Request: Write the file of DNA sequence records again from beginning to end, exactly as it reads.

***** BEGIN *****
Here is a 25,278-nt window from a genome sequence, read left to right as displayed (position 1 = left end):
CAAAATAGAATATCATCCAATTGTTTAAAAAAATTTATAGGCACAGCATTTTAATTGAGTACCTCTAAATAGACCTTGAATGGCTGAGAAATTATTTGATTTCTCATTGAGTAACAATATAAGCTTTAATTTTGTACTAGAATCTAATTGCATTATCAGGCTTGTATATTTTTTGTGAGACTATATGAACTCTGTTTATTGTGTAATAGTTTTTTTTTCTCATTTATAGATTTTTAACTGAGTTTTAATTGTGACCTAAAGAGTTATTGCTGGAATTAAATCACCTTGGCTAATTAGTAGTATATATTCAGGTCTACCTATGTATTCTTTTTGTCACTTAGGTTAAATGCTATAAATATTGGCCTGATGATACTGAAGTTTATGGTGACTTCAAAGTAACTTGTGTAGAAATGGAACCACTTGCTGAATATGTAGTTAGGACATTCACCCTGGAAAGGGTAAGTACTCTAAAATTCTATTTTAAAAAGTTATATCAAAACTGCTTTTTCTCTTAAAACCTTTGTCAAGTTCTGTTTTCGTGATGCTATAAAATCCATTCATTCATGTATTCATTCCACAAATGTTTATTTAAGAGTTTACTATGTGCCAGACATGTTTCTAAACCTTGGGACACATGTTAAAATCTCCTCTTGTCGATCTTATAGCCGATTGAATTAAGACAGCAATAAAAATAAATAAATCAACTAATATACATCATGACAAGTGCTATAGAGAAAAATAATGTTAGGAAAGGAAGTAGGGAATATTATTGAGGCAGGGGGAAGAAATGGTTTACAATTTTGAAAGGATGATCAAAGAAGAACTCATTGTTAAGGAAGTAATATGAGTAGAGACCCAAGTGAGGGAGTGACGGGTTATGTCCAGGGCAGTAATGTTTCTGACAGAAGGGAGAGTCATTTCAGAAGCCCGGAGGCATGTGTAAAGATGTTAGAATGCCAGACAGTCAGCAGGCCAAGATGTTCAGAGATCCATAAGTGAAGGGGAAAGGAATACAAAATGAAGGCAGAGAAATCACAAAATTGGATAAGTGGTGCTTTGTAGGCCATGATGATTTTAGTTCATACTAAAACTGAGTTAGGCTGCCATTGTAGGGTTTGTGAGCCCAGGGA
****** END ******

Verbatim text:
Here is a 25,278-nt window from a genome sequence, read left to right as displayed (position 1 = left end):
CAAAATAGAATATCATCCAATTGTTTAAAAAAATTTATAGGCACAGCATTTTAATTGAGTACCTCTAAATAGACCTTGAATGGCTGAGAAATTATTTGATTTCTCATTGAGTAACAATATAAGCTTTAATTTTGTACTAGAATCTAATTGCATTATCAGGCTTGTATATTTTTTGTGAGACTATATGAACTCTGTTTATTGTGTAATAGTTTTTTTTTCTCATTTATAGATTTTTAACTGAGTTTTAATTGTGACCTAAAGAGTTATTGCTGGAATTAAATCACCTTGGCTAATTAGTAGTATATATTCAGGTCTACCTATGTATTCTTTTTGTCACTTAGGTTAAATGCTATAAATATTGGCCTGATGATACTGAAGTTTATGGTGACTTCAAAGTAACTTGTGTAGAAATGGAACCACTTGCTGAATATGTAGTTAGGACATTCACCCTGGAAAGGGTAAGTACTCTAAAATTCTATTTTAAAAAGTTATATCAAAACTGCTTTTTCTCTTAAAACCTTTGTCAAGTTCTGTTTTCGTGATGCTATAAAATCCATTCATTCATGTATTCATTCCACAAATGTTTATTTAAGAGTTTACTATGTGCCAGACATGTTTCTAAACCTTGGGACACATGTTAAAATCTCCTCTTGTCGATCTTATAGCCGATTGAATTAAGACAGCAATAAAAATAAATAAATCAACTAATATACATCATGACAAGTGCTATAGAGAAAAATAATGTTAGGAAAGGAAGTAGGGAATATTATTGAGGCAGGGGGAAGAAATGGTTTACAATTTTGAAAGGATGATCAAAGAAGAACTCATTGTTAAGGAAGTAATATGAGTAGAGACCCAAGTGAGGGAGTGACGGGTTATGTCCAGGGCAGTAATGTTTCTGACAGAAGGGAGAGTCATTTCAGAAGCCCGGAGGCATGTGTAAAGATGTTAGAATGCCAGACAGTCAGCAGGCCAAGATGTTCAGAGATCCATAAGTGAAGGGGAAAGGAATACAAAATGAAGGCAGAGAAATCACAAAATTGGATAAGTGGTGCTTTGTAGGCCATGATGATTTTAGTTCATACTAAAACTGAGTTAGGCTGCCATTGTAGGGTTTGTGAGCCCAGGGA